Ultimately, each sales rep and office must determine if setting tentative appointments is an effective tactic based on weighing the pros and cons. There may even be a happy medium that could satisfy both options.


Mark5For door-to-door sales reps, every second is critical when introducing a service or product. For me, from my initial approach to the time I get a signature on the agreement, everything I say has the intended purpose of helping me to sell or solidify the sale.

Although a conversational closing question after my initial approach such as, “How long have you lived in the area?” seems casual and possibly irrelevant to some, to me the answer to this question holds extremely valuable information. Once I know how long somebody has lived in their home I can customize the benefits of my service or product based on this information.

Even succinct and relevant ice breakers can assist in getting closer to making and solidifying a sale.

Thus, time spent asking questions or talking about anything other than items that will increase your odds of making the sale are like wasted movements jump shooters use to put up their shot. The longer it takes for the ball to leave the hand, the odds of that shot being blocked increase, thus a quicker, more streamlined shot that eliminates any wasted movement has a higher probability of scoring points.

As I’ve been on the doors training sales reps I often see wasted movements in the form of questions being asked to potential customers. If a question doesn’t get you closer to making the sale or help to solidify the sale it shouldn’t be asked.

The top five most meaningless questions I hear while training sales reps are the following:

  1. Is this something you are interested in buying?
  2. Have you ever thought about buying ____?
  3. Have you seen our trucks in the area?
  4. Have you heard of our company before?
  5. If I could save you some money would you be interested in talking to me?

You probably noticed that all of these questions are of the Yes/No variety, and for those that have read Door-to-Door Millionaire, you understand that these types of questions are the least effective types of questions because they are typically answered in the way you hope they aren’t answered.

No I haven’t ever thought about buying that.”

No I haven’t seen your trucks in the area.”

No I haven’t heard of your company before.”

Not only are these five questions ineffective because they are Yes/No questions, they also don’t get you any closer to making or solidifying the sale.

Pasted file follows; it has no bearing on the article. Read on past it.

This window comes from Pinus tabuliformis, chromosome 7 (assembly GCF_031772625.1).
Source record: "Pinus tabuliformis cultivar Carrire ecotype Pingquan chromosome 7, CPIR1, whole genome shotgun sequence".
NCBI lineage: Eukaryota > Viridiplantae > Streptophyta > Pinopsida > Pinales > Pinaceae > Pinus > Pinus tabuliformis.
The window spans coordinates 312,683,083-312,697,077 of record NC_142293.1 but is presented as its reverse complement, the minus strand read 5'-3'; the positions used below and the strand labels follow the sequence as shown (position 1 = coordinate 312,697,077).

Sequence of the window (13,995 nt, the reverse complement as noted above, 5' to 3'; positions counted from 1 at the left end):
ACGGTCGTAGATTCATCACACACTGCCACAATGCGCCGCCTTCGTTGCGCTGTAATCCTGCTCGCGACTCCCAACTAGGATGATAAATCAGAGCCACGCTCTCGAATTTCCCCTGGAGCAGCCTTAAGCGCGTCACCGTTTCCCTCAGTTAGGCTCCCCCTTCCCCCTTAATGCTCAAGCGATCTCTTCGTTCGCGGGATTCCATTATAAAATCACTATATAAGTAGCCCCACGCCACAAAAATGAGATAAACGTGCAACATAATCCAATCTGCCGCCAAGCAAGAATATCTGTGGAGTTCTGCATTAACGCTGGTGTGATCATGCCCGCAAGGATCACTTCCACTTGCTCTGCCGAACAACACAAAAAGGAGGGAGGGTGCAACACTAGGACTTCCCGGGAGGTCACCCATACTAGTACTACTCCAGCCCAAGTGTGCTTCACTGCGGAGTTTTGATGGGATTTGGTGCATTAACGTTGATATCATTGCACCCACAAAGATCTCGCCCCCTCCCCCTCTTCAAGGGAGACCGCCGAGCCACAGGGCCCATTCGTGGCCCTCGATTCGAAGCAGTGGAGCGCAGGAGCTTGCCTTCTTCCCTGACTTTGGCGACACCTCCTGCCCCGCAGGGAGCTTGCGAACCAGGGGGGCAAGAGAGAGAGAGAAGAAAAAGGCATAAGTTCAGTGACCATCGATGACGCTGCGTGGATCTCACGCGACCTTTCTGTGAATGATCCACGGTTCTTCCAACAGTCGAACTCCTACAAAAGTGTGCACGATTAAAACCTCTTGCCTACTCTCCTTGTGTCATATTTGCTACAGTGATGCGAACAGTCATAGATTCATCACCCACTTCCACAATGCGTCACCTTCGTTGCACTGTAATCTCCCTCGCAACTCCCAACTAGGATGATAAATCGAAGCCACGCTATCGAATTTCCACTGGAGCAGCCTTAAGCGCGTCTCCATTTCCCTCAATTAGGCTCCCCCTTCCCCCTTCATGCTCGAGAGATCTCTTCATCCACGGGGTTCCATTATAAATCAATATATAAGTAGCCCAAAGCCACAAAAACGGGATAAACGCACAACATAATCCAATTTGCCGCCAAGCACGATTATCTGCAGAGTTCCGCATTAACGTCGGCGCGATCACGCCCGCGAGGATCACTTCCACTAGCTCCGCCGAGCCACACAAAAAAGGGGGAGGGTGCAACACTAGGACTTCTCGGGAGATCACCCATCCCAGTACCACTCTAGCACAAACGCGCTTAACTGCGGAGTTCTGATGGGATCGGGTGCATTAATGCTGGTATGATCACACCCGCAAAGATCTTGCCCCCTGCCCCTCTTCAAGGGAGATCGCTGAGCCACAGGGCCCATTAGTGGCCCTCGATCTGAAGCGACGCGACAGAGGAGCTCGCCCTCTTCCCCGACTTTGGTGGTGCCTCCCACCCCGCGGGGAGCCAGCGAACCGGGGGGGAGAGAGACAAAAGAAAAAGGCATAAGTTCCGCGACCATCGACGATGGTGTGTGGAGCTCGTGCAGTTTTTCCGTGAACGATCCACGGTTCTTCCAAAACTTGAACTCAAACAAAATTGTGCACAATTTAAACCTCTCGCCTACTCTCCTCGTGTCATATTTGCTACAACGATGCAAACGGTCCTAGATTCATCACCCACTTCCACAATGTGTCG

Let’s examine each question:

Question 1: If you are closing properly and assuming the sale, you don’t need to ask if they are interested in buying…you should already assume that they are.

Question 2: What does it matter if they’ve ever thought about buying what you are selling? That’s what your job is…convince them they need it!

Question 3: This isn’t a horrible question but I would suspect that most people aren’t observant enough to recognize a particular service vehicle in their neighborhood. Thus, when the potential customer answers with a “No” what has this question accomplished…absolutely nothing! An improvement would be to make an assumptive statement such as, “I’m sure you have noticed our trucks in the area as we’ve been taking care of the Larson’s and Sorensen’s…”

Question 4: Whether you are selling for a brand new start-up or the most recognizably named company in the world, this question does not get you closer to making or solidifying a sale. The reputation of a company isn’t in its name…it’s in the quality of its products or services and it’s your job to convince potential customers that your company’s products and services are superior.

Question 5: Aren’t most people interested in saving money? This should be an assumed premise and not something needing to be asked. A more effective way to make this point would be to say, “I’m sure like everybody else you would love to save a little money…” And besides, if you are confident and engaging, you shouldn’t need to ask permission to talk with anybody.

Everything you say throughout the sales process should have an intended purpose and meaning. Eliminating wasted movements by streamlining your questions and only asking those that get you closer to making and solidifying sales will prove to save you time and increase your closing ratio.

May 2015

Knocking 5While knocking doors with several experienced sales reps this week I was reminded of a basic, yet valuable skill to becoming a great door-to-door salesperson…simply knowing how to talk with people.

A skillful sales rep will typically start with a relevant ice breaker that immediately transitions into a brief conversation, whereas less proficient sales reps give a forced ice breaker that awkwardly leads to their initial approach. Keep in mind, I’m not supporting a 5-minute ice breaker. Effective ice breakers can take place quickly. However, I do support a genuine ice breaker that shows you have interest in the potential customer.

As I like to say, “Emphasize how to customize, humanize and personalize the experience.”

Although you have several items needing to be discussed throughout the course of a sale, don’t forget to look for opportunities to talk with people during this process. For example, while talking with a potential customer who gets interrupted by their son who is dressed for a baseball game, you should pause your sales pitch and ask a couple of questions about the boy’s team. Showing interest in others builds trust with them.